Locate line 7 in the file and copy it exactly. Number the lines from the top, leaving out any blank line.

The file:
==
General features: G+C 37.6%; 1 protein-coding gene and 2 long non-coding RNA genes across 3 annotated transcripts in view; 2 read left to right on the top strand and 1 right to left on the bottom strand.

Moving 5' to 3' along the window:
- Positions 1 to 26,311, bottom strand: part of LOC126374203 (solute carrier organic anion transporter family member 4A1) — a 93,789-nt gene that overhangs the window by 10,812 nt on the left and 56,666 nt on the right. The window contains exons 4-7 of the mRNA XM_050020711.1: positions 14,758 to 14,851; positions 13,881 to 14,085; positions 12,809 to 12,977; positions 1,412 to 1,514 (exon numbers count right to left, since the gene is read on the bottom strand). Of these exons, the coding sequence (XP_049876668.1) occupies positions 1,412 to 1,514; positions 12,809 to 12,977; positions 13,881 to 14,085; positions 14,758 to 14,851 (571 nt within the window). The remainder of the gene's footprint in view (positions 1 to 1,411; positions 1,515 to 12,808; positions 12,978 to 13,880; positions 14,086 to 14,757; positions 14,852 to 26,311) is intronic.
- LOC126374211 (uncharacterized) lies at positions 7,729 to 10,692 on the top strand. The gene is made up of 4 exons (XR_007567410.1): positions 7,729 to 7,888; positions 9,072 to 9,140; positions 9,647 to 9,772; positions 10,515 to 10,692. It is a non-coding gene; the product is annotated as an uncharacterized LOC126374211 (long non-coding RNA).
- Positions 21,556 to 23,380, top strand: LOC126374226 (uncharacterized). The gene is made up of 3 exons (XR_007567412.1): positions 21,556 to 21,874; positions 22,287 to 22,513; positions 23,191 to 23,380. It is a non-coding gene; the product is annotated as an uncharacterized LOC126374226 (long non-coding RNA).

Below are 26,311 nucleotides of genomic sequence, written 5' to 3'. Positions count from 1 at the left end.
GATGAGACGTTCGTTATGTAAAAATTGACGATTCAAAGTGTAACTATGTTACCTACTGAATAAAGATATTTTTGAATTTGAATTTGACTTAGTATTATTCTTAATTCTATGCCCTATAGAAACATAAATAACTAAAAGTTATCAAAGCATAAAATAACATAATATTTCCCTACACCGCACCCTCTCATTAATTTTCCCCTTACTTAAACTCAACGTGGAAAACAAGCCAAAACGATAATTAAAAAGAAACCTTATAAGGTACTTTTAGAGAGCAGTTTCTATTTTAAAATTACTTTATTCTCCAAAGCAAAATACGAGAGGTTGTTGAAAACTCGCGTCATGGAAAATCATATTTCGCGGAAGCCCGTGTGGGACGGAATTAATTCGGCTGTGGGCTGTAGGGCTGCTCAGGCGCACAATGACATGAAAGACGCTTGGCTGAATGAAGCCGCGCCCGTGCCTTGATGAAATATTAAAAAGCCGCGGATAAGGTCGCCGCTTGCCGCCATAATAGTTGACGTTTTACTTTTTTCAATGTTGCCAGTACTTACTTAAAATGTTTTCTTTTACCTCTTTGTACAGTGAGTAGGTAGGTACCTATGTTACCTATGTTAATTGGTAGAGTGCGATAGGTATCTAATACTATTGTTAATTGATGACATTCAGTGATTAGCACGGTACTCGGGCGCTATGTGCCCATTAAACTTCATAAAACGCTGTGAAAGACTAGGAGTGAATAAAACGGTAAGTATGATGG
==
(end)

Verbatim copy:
GATGAGACGTTCGTTATGTAAAAATTGACGATTCAAAGTGTAACTATGTTACCTACTGAATAAAGATATTTTTGAATTTGAATTTGACTTAGTATTATTCTTAATTCTATGCCCTATAGAAACATAAATAACTAAAAGTTATCAAAGCATAAAATAACATAATATTTCCCTACACCGCACCCTCTCATTAATTTTCCCCTTACTTAAACTCAACGTGGAAAACAAGCCAAAACGATAATTAAAAAGAAACCTTATAAGGTACTTTTAGAGAGCAGTTTCTATTTTAAAATTACTTTATTCTCCAAAGCAAAATACGAGAGGTTGTTGAAAACTCGCGTCATGGAAAATCATATTTCGCGGAAGCCCGTGTGGGACGGAATTAATTCGGCTGTGGGCTGTAGGGCTGCTCAGGCGCACAATGACATGAAAGACGCTTGGCTGAATGAAGCCGCGCCCGTGCCTTGATGAAATATTAAAAAGCCGCGGATAAGGTCGCCGCTTGCCGCCATAATAGTTGACGTTTTACTTTTTTCAATGTTGCCAGTACTTACTTAAAATGTTTTCTTTTACCTCTTTGTACAGTGAGTAGGTAGGTACCTATGTTACCTATGTTAATTGGTAGAGTGCGATAGGTATCTAATACTATTGTTAATTGATGACATTCAGTGATTAGCACGGTACTCGGGCGCTATGTGCCCATTAAACTTCATAAAACGCTGTGAAAGACTAGGAGTGAATAAAACGGTAAGTATGATGG